Something is happening in our country which is a major break from past experience. We are I believe in the early stages of a quite fundamental change in the national mood. It reflects a confluence of several recent profound events in the life of the country which have woven a very different texture from passive acquiescence in the consumer materialism of the last few decades. In quick succession we have seen the bankers’ greed overwhelming the whole economy, unprecedented spending cuts aimed at the victims of the crisis, the collapse of the political class (in the expenses scandal, the failure of accountability, and the systematic breaking of promises), the continuing marketising of everything including the most precious of our public services, and now Wikileaks day after day exposing the sheer hypocrisy and manipulativeness of governments. The surprise is, not the spirit of rebelliousness that is now beginning to happen across the spectrum, but rather that it has taken so long to happen. So where next?
The conventional view is that this is a reaction to the harshest expenditure cuts for nearly a century. But it goes deeper than that. There is a sense of the end of an era, the break-up of the established order, and uncertainty and anxiety about what will replace it. This compounds, at varying levels of consciousness, awareness of the collapse of the neo-liberal ascendancy, the breakdown of the Eurozone (albeit we-re not members of it, though still a potential victim of the side-effects), the gradual ebbing of Western power towards the rise of China and Asia, the loss of ideological drive in the face of mindless consumerism, and the arrogance and incompetence of both the financial order (the bankers’ ramp) and the political Establishment (distaste at the superficial and hypocritical pieties of “we’re all in this together”).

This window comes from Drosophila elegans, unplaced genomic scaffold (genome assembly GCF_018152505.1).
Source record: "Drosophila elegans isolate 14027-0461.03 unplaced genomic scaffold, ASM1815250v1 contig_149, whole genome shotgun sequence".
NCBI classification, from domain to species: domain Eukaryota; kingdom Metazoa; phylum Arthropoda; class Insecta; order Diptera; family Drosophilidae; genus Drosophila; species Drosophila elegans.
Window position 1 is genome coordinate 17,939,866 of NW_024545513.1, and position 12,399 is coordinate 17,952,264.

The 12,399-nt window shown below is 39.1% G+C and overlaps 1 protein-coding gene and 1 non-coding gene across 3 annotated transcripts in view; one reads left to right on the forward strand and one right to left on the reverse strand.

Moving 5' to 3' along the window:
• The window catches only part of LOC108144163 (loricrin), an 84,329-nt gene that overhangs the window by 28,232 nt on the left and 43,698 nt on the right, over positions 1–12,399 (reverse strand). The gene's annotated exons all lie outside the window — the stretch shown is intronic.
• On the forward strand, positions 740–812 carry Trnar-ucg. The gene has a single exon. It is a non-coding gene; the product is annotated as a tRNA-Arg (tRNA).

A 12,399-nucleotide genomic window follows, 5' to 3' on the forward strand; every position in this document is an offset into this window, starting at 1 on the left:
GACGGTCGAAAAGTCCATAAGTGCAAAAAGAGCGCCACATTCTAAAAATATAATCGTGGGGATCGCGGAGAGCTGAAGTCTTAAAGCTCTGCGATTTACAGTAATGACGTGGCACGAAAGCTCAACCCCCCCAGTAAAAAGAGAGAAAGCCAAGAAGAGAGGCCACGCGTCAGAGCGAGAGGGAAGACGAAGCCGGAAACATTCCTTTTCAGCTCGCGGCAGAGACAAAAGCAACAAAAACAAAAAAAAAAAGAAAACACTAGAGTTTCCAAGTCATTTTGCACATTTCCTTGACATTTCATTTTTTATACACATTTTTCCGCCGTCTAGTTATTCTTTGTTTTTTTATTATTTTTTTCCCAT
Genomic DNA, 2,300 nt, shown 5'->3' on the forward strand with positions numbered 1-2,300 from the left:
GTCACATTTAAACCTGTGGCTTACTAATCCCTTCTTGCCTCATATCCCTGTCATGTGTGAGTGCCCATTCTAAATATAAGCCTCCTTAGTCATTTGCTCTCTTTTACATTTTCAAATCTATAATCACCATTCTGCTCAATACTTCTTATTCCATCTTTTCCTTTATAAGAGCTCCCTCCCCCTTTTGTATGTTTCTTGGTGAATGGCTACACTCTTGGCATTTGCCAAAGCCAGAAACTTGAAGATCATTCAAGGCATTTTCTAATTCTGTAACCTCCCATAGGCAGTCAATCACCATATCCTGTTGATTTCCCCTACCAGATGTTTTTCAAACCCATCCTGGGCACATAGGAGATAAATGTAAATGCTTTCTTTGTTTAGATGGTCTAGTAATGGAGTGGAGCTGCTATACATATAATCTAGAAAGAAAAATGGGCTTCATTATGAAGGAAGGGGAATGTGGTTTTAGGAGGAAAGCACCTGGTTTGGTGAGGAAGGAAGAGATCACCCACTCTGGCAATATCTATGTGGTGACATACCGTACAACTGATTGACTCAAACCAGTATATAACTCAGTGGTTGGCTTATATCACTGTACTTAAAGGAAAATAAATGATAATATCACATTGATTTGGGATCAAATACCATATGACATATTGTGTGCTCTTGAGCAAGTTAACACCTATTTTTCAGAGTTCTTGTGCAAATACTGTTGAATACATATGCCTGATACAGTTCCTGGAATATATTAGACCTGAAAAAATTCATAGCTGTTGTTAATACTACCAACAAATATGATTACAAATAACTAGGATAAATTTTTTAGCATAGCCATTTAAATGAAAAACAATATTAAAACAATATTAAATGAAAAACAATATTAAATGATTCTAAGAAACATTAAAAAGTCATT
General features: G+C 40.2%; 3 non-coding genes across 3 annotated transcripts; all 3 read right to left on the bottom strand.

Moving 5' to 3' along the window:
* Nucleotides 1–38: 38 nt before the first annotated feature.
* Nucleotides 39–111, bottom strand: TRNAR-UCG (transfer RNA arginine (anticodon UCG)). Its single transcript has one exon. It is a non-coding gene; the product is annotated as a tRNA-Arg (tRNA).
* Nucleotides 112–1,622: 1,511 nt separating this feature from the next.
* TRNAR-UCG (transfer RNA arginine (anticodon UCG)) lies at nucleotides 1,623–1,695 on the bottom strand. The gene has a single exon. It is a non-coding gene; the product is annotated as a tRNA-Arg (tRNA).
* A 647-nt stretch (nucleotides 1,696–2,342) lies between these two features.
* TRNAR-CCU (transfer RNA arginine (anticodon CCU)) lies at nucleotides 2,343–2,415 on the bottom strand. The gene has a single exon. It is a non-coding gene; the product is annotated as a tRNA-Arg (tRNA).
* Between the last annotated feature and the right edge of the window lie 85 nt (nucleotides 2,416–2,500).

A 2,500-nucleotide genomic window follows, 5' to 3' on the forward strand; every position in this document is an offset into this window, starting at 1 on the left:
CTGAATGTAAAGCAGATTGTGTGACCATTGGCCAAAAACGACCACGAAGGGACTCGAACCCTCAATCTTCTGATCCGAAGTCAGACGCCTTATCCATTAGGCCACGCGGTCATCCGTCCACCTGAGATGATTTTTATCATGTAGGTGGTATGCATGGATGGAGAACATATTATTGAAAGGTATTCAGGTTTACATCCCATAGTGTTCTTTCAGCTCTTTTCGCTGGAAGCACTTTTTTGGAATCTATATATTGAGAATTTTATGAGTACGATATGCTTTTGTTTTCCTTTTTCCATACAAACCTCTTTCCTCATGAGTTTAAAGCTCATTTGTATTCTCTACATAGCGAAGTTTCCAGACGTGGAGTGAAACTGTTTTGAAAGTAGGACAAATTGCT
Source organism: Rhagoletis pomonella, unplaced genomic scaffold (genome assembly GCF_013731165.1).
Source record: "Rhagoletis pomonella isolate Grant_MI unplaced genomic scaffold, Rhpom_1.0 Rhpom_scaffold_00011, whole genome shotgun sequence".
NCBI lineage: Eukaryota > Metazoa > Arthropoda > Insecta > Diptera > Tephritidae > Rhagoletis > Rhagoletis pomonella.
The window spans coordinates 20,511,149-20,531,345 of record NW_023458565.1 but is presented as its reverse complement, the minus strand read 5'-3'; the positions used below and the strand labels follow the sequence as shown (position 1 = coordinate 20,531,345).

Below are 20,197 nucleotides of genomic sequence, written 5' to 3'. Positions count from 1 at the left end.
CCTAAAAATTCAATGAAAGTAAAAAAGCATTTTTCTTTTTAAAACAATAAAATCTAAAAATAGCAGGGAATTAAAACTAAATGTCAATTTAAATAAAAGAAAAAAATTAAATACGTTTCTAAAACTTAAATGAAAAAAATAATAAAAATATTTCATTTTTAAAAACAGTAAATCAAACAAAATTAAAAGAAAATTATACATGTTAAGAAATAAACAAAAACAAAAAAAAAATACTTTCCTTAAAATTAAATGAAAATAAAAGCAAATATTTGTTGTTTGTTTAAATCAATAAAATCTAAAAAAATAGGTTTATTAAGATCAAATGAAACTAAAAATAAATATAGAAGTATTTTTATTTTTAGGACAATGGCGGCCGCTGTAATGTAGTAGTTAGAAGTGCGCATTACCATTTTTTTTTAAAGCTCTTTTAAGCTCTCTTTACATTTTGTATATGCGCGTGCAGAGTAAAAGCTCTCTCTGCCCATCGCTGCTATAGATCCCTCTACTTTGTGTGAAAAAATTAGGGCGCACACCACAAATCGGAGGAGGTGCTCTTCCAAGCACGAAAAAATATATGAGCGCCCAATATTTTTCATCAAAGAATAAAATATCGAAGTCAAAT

There is a sense of loss of momentum and loss of direction as well as a deep and largely unspoken unease at the meaninglessness of it all. The celebration of wealth and ostentatious consumption is increasingly seen for the hollow shell it is. There is too a pervasive sense of drift, with the previous certainties of religious authority replaced by an iconoclastic secularism and shallow materialism which are neither satisfying nor meaningful. The triumphalism of the market – the institution par excellence which knows the price of everything and the value of nothing – has shredded the bonds of communal solidarity and individual altruism.
This is a fin de siecle moment. What is missing more than anything is a sense of ideological conviction, a belief in a more profound cause wider and deeper than self and personal enrichment, and a reconnection of political purpose with an encompassing and fulfilling vision. It will need an utterly transformed Labour Party to achieve that, but it offers the greatest prize since 1945.